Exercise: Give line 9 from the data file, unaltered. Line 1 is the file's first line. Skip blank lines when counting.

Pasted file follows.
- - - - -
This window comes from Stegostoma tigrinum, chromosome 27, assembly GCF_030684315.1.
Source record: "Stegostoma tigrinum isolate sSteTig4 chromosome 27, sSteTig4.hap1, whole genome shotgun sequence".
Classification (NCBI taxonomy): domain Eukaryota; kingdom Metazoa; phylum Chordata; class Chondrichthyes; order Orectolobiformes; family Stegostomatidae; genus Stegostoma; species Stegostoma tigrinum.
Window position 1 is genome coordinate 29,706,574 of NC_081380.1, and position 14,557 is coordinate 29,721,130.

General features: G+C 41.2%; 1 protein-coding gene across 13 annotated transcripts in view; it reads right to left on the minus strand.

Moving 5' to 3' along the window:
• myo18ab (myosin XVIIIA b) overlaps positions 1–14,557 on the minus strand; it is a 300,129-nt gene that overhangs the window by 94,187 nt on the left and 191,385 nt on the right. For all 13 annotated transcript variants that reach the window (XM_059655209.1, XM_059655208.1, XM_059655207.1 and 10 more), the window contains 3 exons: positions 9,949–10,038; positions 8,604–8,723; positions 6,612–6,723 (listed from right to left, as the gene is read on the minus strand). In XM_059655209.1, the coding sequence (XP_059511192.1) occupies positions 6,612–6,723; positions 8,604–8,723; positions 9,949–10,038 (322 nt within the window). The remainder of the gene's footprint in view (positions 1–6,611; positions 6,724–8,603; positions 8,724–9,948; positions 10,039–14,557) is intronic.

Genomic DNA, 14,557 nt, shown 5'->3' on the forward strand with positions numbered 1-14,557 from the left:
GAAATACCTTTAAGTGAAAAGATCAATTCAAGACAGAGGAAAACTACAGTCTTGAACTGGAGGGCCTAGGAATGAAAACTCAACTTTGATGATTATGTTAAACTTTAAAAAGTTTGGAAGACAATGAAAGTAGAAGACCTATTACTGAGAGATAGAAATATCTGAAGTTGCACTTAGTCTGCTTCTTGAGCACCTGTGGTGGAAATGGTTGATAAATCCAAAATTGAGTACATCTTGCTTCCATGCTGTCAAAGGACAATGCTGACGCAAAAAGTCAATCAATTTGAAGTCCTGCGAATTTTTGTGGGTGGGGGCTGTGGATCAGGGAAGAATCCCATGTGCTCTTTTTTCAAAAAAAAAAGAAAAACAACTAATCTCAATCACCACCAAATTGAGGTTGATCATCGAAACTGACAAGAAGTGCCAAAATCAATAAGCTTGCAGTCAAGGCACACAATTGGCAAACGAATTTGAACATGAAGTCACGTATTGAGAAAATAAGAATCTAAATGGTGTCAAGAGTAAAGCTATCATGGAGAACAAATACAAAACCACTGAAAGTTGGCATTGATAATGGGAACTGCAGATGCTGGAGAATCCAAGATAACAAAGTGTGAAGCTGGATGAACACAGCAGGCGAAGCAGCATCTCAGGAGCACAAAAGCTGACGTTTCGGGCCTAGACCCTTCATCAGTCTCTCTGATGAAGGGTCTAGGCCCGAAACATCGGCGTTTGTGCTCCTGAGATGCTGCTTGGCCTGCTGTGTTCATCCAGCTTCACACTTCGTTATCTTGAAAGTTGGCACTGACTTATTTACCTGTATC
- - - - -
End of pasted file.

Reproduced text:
GAAATACCTTTAAGTGAAAAGATCAATTCAAGACAGAGGAAAACTACAGTCTTGAACTGGAGGGCCTAGGAATGAAAACTCAACTTTGATGATTATGTTAAACTTTAAAAAGTTTGGAAGACAATGAAAGTAGAAGACCTATTACTGAGAGATAGAAATATCTGAAGTTGCACTTAGTCTGCTTCTTGAGCACCTGTGGTGGAAATGGTTGATAAATCCAAAATTGAGTACATCTTGCTTCCATGCTGTCAAAGGACAATGCTGACGCAAAAAGTCAATCAATTTGAAGTCCTGCGAATTTTTGTGGGTGGGGGCTGTGGATCAGGGAAGAATCCCATGTGCTCTTTTTTCAAAAAAAAAAGAAAAACAACTAATCTCAATCACCACCAAATTGAGGTTGATCATCGAAACTGACAAGAAGTGCCAAAATCAATAAGCTTGCAGTCAAGGCACACAATTGGCAAACGAATTTGAACATGAAGTCACGTATTGAGAAAATAAGAATCTAAATGGTGTCAAGAGTAAAGCTATCATGGAGAACAAATACAAAACCACTGAAAGTTGGCATTGATAATGGGAACTGCAGATGCTGGAGAATCCAAGATAACAAAGTGTGAAGCTGGATGAACACAGCAGGCGAAGCAGCATCTCAGGAGCACAAAAGCTGACGTTTCGGGCCTAGACCCTTCATCAGTCTCTCTGATGAAGGGTCTAGGCCCGAAACATCGGCGTTTGTGCTCCTGAGATGCTGCTTGGCCTGCTGTGTTCATCCAGCTTCACACTTCGTTATCTTGAAAGTTGGCACTGACTTATTTACCTGTATC